Driving: Our History, Our Story, Our Future
We often take for granted the ease with which we are able to jump into our cars and travel virtually anywhere. Prior to the advent of the automobile, these impromptu visits were an impossibility. So, how did people move from point A to point B, and what, if any, does this practice look like today?
The History of Driving and the Role Played by Driving Horses
Knowing exactly when driving horses were first placed in harnesses remains an impossibility, however, historians theorize that this method first took place sometime in 2,500 B.C. in the Middle East. One topic of controversy that remains involves whether or not driving horses initiated our relationship with the horse, or whether horses were first ridden under saddle, with evidence existing in support of both sides of the argument.
Regardless, historians know that this is the correct era in which humans first utilized driving horses and their respective equipment. As far as application, there were numerous uses for driving horses. Simple transportation was one such use, however, both horse and carriage, or chariot, were used during times of war, as well as the inclusion of driving horses in festivities and celebrations, and the implementation of driving horses for sporting and agricultural reasons.
Symbols of Status & Wealth: Use of Driving Horses in Every Day Life
16th Century Europe found driving horses and coaches rapidly becoming a popularized means of travel; signifying that the passengers had the financial means with which to travel in such a way. Medical practitioners also found purpose and efficiency in driving horses; being able to visit patients and travel more speedily to patients in a state of emergency.
Other simply called for a coach, utilizing driving horses even when the distance to their destination was limited; knowing that in doing so, they were communicating a very clear message to others in their social standing and ability to call upon what was, for some, a luxurious means of transportation; using driving horses even to simply travel to a local destination in town.
Driving Defined: What is Driving and How are Driving Horses Used?
By definition, driving is a relatively broad term that refers to any instance in which a horse, mule, pony, donkey, or other equine is hitched to a cart, wagon, carriage, sleigh, or other horse-drawn vehicle and utilized in such a way as to transport a person or item from point A to point B.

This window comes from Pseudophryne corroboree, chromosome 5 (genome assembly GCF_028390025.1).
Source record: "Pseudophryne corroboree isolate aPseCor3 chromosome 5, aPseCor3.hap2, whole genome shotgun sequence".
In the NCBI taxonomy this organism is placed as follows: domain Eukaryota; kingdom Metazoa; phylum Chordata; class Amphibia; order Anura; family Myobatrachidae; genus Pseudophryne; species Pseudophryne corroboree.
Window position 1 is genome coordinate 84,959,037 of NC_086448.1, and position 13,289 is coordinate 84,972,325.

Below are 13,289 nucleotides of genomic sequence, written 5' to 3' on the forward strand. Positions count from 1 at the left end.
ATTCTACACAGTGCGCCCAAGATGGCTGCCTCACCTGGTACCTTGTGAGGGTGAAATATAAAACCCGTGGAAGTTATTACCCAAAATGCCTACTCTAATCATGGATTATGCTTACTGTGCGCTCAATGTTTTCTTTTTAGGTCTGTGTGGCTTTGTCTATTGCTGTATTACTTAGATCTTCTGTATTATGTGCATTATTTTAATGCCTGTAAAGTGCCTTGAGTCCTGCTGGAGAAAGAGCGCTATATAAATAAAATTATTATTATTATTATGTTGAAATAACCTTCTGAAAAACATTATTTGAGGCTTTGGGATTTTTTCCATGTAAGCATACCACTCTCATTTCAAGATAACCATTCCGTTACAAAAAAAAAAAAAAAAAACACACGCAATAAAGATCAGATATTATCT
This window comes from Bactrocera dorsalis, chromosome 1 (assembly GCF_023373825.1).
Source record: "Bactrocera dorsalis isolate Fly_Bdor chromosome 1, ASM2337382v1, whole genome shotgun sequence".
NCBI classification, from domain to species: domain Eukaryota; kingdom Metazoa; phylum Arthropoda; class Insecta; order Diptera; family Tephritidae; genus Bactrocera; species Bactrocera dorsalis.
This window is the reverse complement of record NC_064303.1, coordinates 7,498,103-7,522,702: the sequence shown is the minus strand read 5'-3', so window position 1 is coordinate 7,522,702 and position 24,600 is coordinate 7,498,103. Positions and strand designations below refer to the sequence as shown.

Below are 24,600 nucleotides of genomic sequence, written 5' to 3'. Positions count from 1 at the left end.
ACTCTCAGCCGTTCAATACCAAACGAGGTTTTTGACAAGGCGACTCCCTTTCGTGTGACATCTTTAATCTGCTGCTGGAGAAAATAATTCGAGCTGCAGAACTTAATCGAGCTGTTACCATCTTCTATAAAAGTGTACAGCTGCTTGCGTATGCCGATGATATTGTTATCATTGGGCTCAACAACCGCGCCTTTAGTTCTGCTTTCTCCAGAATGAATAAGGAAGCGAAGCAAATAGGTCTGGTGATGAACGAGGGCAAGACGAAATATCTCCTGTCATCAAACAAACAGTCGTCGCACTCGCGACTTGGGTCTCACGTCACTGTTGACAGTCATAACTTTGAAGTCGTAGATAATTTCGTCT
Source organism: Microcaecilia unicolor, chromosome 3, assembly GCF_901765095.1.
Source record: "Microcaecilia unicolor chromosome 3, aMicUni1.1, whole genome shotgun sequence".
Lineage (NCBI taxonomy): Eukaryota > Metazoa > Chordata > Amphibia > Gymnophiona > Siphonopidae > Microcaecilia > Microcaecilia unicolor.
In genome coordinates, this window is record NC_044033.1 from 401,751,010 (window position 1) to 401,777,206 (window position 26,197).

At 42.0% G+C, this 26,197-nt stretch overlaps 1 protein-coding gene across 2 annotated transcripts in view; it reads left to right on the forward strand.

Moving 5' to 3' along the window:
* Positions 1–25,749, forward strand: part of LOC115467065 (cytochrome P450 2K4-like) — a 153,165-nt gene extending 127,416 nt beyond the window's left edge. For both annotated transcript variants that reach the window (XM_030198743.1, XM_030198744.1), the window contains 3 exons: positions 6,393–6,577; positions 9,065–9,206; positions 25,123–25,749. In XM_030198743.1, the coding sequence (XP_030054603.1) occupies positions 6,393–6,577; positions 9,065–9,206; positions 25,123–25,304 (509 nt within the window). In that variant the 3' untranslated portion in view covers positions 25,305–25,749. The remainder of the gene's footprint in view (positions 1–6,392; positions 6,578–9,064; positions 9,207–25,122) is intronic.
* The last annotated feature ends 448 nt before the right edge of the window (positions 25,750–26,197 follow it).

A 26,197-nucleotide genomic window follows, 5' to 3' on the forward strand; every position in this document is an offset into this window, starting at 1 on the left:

Changing Times; Changing Measures
The Industrial Revolution had a drastic impact on the role driving horses played in everyday society, with more and more people utilizing automobiles and motorized means of both travel as well as moving items and goods to different locations.
The same industrialization worked to transform the agricultural world, as more and more farmers invested in mechanized means of planting, harvesting, and shipping crops and other goods, forcing horses into a more obsolete position.
Recreation, Competition, and Fun
As a result, harness horses found a more recreational purpose in the equine world, with many still appreciative of the function and purpose they served for years and striving to maintain the history and sport associated with harness horses.
Prince Phillip, at one time the Duke of Edinburg, was largely responsible for not only keeping the sport of driving alive, but also for the development of the international rules for the Horse Driving Trials, later earning the seat of the Fédération Equestre Internationale from 1964-1986.
The Father of Modern-Day Driving
Once almost exclusively devoted to the sport of polo, upon turning fifty years of age in 1971, the prince turned from polo to driving, having at his disposal a slew of antique carriages, horses, grooms, equipment, and land.
In the infancy of this career, the prince’s ability was relatively weak. His second competition was at the European Championships at Winsor in 1973, and upon completion of this race, he said only, “I came in not quite last. But, very nearly.”